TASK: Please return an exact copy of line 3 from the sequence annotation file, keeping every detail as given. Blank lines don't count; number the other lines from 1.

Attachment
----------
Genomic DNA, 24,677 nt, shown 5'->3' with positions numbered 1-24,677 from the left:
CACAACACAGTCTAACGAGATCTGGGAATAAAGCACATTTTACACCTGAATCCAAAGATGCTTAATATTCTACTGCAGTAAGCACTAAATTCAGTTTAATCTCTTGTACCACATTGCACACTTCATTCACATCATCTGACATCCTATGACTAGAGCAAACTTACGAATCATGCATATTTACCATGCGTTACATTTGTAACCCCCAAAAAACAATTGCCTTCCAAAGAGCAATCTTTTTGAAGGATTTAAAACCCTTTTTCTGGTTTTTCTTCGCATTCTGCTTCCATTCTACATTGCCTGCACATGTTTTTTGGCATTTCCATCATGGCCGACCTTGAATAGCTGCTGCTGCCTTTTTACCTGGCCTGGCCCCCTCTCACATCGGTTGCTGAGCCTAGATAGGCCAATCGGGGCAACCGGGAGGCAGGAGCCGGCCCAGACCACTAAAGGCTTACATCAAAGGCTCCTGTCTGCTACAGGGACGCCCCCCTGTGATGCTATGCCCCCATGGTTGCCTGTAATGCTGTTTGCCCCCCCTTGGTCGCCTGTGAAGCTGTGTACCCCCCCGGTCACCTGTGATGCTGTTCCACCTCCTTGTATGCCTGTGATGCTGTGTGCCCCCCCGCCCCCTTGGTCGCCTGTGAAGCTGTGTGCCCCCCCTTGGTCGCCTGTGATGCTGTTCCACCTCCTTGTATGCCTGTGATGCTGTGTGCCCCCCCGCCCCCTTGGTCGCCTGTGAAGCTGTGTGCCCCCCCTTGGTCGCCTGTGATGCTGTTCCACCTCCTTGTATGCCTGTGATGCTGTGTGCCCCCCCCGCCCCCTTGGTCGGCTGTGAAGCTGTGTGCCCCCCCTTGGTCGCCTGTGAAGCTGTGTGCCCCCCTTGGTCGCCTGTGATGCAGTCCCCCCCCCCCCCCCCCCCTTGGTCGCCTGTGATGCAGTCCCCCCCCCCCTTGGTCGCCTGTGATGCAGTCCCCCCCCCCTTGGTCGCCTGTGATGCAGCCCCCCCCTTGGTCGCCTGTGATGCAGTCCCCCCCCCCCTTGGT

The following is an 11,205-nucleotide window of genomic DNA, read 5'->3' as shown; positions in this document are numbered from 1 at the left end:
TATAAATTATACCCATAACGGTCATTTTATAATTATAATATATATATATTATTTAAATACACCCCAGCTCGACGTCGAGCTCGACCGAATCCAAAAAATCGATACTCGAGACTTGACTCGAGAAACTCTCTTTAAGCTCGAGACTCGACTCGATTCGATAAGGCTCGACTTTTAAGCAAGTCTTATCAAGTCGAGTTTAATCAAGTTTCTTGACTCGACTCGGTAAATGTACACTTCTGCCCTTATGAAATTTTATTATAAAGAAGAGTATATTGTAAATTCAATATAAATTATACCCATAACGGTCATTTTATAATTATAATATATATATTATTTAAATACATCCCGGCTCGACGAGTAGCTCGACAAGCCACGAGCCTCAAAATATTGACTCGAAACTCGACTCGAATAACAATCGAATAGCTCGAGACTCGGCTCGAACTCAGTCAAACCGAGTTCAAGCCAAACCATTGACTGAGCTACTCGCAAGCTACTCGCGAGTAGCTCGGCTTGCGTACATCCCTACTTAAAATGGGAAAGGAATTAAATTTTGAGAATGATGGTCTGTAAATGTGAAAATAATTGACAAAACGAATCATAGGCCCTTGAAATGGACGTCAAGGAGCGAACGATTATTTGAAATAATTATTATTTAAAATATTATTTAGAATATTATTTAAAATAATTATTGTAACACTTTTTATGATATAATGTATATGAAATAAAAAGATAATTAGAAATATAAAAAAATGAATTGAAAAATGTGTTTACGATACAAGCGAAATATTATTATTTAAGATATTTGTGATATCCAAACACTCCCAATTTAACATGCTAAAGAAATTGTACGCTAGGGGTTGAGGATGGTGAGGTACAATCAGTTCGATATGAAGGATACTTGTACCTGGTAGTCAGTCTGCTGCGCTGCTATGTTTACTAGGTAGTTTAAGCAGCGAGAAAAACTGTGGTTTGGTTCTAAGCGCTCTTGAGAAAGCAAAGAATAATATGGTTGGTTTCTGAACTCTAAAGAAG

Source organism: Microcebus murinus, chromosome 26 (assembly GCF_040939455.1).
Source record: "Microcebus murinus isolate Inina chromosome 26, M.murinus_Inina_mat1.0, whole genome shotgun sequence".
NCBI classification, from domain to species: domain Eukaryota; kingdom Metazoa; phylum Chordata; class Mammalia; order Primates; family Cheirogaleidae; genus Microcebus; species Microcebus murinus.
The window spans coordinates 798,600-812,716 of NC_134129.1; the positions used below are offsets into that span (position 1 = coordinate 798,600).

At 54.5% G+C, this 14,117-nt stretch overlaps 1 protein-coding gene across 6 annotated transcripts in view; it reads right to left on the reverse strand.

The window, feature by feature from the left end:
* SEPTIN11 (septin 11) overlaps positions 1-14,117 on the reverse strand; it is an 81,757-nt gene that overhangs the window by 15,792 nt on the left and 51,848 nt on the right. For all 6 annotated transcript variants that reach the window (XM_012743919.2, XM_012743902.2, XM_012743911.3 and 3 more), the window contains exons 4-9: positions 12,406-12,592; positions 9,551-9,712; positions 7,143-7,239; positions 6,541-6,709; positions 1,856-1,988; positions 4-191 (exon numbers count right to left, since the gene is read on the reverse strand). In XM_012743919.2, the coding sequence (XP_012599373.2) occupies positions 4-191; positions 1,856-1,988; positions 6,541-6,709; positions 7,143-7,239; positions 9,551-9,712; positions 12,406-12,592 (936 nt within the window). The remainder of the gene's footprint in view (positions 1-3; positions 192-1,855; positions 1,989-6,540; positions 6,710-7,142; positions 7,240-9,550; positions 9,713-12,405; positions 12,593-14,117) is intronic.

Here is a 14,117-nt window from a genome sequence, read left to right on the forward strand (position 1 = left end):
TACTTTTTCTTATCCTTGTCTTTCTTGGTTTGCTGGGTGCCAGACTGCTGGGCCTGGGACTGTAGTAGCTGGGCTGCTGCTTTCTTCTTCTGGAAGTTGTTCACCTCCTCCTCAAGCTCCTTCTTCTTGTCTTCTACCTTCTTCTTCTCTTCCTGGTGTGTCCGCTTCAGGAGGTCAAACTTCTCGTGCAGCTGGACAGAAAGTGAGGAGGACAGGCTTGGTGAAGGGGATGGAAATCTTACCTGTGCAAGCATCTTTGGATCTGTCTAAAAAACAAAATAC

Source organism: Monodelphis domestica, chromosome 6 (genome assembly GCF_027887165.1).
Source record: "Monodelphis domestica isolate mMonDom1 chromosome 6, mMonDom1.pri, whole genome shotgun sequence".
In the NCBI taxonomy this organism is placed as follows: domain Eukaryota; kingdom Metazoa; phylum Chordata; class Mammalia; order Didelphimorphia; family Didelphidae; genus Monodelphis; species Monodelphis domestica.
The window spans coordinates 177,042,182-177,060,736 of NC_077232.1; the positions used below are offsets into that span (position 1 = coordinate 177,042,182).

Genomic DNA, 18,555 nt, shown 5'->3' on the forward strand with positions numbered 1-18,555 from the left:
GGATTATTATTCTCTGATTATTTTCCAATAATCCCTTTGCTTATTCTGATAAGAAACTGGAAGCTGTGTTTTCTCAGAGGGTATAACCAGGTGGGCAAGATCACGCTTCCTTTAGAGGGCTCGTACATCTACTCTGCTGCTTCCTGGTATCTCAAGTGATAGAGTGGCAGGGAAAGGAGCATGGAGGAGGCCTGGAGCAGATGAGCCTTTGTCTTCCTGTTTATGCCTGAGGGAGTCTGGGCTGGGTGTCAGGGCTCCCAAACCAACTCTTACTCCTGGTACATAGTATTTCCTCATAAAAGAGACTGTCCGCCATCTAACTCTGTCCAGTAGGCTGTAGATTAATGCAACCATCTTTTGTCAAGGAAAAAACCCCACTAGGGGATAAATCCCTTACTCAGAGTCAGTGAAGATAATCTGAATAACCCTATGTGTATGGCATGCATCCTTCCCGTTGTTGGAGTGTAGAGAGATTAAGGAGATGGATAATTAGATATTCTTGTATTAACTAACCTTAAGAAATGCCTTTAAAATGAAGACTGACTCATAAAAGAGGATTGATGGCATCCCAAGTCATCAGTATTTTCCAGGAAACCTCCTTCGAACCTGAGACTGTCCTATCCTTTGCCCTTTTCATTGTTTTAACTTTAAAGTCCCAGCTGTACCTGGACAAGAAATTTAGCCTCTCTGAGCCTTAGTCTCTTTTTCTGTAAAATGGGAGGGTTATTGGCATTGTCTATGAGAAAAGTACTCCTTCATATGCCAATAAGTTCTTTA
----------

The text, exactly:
The following is an 11,205-nucleotide window of genomic DNA, read 5'->3' as shown; positions in this document are numbered from 1 at the left end: